In fact for temporary hacking use at least it is possible to omit log.xml - the following code works:

      $logfn = '/path/to/'; print Dumper (XMLin(<<EOENT )); <?xml version="1.0"?> <!DOCTYPE log [ <!ENTITY data SYSTEM "$logfn"> ]> <log>&data;</log> EOENT


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        That is "Tusen Tack", not "Takk".


        You have moved into a dark place.
        It is pitch black. You are likely to be eaten by a grue.

        You actually forgot xičxie, m'goi sai, khop-khun krap, terima kasih, salamat and Danggschee? What an ungrateful person... ;-)

      That is a cool trick. In real life of course XML::Simple (or any of the DOM modules) would probably be unsuitable for processing the log files since they all create a tree representing the whole contents of the file in memory. XML::Twig would be a fine choice or alternatively a SAX approach would work too.

      On the other hand, as merlyn pointed out, YAML might be a better fit. While the extra 'fluff' of XML can compress well, you will have to uncompress the whole file to process it (ie: without root elements, you couldn't parse the XML from a unzip stream).

•Re: XML log files
by merlyn (Sage) on Dec 05, 2002 at 16:02 UTC
    Two suggestions:
    • Use a data format that can be extended, like YAML.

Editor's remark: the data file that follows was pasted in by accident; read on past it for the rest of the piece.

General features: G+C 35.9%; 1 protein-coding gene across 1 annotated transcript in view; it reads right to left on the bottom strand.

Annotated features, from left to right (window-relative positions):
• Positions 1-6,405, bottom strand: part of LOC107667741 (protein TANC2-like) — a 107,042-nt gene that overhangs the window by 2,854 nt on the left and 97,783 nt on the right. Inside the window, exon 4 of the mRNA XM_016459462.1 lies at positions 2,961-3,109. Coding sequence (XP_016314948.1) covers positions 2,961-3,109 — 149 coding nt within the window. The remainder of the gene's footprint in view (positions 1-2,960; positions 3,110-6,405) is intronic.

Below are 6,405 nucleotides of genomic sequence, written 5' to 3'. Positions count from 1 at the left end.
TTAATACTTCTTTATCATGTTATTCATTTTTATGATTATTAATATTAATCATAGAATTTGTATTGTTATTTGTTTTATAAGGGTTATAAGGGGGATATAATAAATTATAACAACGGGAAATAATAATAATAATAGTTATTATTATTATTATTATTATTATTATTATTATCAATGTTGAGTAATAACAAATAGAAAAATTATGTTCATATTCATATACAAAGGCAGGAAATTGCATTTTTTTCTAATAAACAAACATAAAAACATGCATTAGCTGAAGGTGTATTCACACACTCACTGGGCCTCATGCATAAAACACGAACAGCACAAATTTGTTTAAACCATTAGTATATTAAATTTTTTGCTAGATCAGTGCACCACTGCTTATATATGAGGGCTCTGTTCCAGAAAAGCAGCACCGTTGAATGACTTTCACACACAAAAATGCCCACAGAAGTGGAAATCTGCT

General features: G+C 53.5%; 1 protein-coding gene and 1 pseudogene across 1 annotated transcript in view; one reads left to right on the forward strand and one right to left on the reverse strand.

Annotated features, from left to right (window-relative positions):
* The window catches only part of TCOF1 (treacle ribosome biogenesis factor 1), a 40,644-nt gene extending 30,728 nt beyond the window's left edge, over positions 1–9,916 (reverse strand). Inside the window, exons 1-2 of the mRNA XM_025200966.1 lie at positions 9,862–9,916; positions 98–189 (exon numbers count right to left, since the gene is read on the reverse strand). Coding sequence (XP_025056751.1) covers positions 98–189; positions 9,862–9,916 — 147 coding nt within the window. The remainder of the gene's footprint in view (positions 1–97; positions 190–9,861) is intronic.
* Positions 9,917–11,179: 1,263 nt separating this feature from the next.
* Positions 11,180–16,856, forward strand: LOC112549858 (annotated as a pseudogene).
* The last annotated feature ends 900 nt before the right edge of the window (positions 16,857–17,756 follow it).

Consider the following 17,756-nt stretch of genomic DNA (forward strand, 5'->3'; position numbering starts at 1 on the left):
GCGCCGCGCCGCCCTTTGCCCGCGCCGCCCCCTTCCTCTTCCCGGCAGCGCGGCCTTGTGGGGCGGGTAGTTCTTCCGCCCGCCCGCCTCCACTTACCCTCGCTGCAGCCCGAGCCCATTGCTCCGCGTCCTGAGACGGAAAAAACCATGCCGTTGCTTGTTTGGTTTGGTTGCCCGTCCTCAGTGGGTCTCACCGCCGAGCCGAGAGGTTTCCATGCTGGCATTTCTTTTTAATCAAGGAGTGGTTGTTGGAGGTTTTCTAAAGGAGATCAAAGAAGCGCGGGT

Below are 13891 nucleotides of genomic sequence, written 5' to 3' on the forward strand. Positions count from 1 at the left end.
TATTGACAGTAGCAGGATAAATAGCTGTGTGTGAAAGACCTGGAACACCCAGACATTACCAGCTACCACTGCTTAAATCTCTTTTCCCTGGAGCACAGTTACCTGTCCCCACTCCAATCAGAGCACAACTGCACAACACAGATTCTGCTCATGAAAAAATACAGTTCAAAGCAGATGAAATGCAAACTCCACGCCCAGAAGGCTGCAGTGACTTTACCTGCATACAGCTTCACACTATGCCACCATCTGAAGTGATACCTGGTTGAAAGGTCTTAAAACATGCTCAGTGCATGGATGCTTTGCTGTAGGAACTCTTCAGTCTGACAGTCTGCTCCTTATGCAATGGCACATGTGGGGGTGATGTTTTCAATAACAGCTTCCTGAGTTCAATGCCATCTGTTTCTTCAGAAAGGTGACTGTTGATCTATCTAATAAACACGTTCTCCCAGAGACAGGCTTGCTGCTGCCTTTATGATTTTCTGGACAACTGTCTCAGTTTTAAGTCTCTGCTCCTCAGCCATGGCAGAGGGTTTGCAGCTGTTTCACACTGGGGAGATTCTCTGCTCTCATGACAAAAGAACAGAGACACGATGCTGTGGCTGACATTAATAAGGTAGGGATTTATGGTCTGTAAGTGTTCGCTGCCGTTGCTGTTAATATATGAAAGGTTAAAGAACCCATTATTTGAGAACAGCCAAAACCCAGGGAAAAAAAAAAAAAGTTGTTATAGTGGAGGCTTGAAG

• If you insist on using XML, then parse it by pushing a fake root around of the file:
      use XML::Simple; my $content = do { local (*ARGV, $/); @ARGV = "mylogfile"; <> }; my $parsed_logfile = XMLin("<fake>$content</fake>", \%other_options);

    -- Randal L. Schwartz, Perl hacker
    Be sure to read my standard disclaimer if this is a reply.

      • Use a data format that can be extended, like YAML.
      Wow I never knew about that one - thats probably the solution. As I see it, the advantage of an XML solution is that the structure is well understood which means its easier for the logfile to be self documenting and thus is more maintainable in the event of my falling under a bus.
      • If you insist on using XML, then parse it by pushing a fake root around of the file...
      That was something I wanted to avoid. Its OK for a small logfile that can be hndled with XML::Simple, but if(when?) the log file grows then I'd like to migrate to XML::Twig or similar and then I can't do that.


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Re: XML log files
by pg (Canon) on Dec 06, 2002 at 04:48 UTC
    Wait a minute, I know that +< and seek can make things quite complex, and too many seeks may lower the performance, but we have to look at this case by case. If we can write a program by using seek and +<, yet it is very neat and no performance issue, then why not?
    use Fcntl qw(SEEK_CUR SEEK_END); #import constant use strict; use warnings; use constant CLOSING_TAG => "</events>"; #deinfe the closing tag as co +nstant my $event1 = "<event time=\"time1\" type=\"type1\"><detail>detail1</de +tail></event>"; open(LOGFILE, "+<", "log.xml"); seek(LOGFILE, -length(CLOSING_TAG), SEEK_END); my $cur_char; #you may have newlines, blanks etc after the closing tag #that's why we do the following to make the program robust do { sysread(LOGFILE, $cur_char, 1); seek(LOGFILE, -2, SEEK_CUR) if ($cur_char ne "<"); } until ($cur_char eq "<"); seek(LOGFILE, -1, SEEK_CUR); print LOGFILE $event1 . "\n"; #you can do as many prints as you want before close #no more seek, we did it once and forever print LOGFILE CLOSING_TAG; close(LOGFILE);